Building regulations are imposing more stringent requirements on the energy performance of new and existing buildings – but where do they come from?
The Kyoto Protocol
2020 building regulations have their origin in the Kyoto Protocol, which implements the objective of the United Nations Framework Convention on Climate Change (UNFCCC). It legally binds countries to emission reduction targets. And now, in its second commitment phase, the EU is committed to cutting emissions to 20% below 1990 levels by 2020.
What do 2020 building regulations mean for buildings?
Building emissions have been targeted as one way of achieving these emission reductions. And with good reason: in the EU, buildings are responsible for 40% of energy consumption, and 36% of CO2 emissions.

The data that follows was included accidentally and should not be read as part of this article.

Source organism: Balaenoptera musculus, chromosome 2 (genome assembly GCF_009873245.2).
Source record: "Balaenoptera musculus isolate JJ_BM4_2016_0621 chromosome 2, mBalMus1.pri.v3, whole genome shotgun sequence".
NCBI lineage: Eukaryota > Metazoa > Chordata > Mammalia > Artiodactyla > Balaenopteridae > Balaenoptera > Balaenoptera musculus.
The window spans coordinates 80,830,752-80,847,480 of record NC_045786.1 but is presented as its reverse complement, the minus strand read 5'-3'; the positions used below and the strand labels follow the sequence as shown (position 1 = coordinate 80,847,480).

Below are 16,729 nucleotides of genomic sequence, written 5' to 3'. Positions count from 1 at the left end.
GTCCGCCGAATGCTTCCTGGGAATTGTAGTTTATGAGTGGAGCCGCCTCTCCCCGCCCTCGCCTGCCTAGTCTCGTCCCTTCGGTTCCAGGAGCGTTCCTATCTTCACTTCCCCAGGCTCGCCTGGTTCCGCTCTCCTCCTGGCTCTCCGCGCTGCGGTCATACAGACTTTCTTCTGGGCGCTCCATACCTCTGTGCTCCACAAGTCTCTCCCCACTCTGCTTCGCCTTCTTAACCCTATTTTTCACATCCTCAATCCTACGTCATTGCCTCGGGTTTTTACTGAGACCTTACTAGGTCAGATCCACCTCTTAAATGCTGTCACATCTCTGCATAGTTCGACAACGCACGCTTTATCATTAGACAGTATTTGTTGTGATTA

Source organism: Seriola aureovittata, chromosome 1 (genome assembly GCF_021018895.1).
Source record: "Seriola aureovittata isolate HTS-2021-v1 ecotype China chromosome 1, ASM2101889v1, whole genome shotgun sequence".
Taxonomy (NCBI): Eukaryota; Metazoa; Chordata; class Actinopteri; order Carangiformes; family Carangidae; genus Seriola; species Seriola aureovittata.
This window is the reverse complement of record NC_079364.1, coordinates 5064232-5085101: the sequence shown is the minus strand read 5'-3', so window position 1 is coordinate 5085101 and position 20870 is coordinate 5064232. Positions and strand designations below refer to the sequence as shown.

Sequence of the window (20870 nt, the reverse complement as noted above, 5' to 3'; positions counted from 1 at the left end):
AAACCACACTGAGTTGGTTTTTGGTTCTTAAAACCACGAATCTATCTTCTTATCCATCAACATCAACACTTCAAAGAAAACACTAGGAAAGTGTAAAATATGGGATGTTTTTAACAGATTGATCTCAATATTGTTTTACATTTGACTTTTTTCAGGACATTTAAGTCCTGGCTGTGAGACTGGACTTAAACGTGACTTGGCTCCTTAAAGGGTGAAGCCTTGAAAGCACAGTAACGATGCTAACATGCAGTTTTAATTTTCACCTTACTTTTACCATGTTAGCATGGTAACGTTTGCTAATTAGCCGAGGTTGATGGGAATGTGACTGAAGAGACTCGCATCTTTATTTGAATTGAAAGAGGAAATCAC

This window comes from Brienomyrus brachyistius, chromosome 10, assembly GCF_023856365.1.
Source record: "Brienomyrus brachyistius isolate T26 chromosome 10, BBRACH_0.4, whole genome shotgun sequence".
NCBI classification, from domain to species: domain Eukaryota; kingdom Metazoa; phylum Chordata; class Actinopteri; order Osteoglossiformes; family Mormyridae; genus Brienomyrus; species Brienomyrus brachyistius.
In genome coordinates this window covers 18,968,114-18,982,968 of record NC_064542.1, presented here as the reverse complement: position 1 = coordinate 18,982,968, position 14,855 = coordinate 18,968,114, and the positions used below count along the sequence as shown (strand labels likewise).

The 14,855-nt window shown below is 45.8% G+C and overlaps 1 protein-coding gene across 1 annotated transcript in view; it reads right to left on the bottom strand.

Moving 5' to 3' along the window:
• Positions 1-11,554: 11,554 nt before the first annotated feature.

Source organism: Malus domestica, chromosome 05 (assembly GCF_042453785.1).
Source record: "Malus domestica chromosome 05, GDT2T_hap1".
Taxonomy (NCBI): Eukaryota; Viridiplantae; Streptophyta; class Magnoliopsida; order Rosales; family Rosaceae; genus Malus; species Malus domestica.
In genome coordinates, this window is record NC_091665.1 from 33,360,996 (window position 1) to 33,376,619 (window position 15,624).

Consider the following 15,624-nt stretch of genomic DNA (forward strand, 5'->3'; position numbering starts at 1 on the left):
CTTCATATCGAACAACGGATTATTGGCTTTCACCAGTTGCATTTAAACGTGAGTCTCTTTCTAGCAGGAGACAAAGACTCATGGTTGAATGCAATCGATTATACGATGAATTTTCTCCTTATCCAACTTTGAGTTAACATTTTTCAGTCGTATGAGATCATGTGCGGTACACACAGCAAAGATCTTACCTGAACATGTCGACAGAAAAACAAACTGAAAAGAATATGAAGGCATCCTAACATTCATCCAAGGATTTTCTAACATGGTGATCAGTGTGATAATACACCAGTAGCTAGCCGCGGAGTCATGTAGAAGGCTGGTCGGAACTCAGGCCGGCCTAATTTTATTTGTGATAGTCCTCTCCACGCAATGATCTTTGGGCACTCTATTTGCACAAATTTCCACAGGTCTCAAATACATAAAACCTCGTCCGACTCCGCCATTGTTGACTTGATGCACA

The relevant regulations can be found in the EU Energy Performance of Buildings directive. It dictates that by 31 December 2020 all new buildings should be nearly zero energy. To achieve this, buildings must meet U-value requirements, and some building components – such as windows and doors – have their own set U-value requirements.
2020 U-value entrance requirements
- External sliding doors cannot exceed a U-value of 1.00 W/m²K
- Industrial doors cannot exceed a U-value of 1.4 W/m²K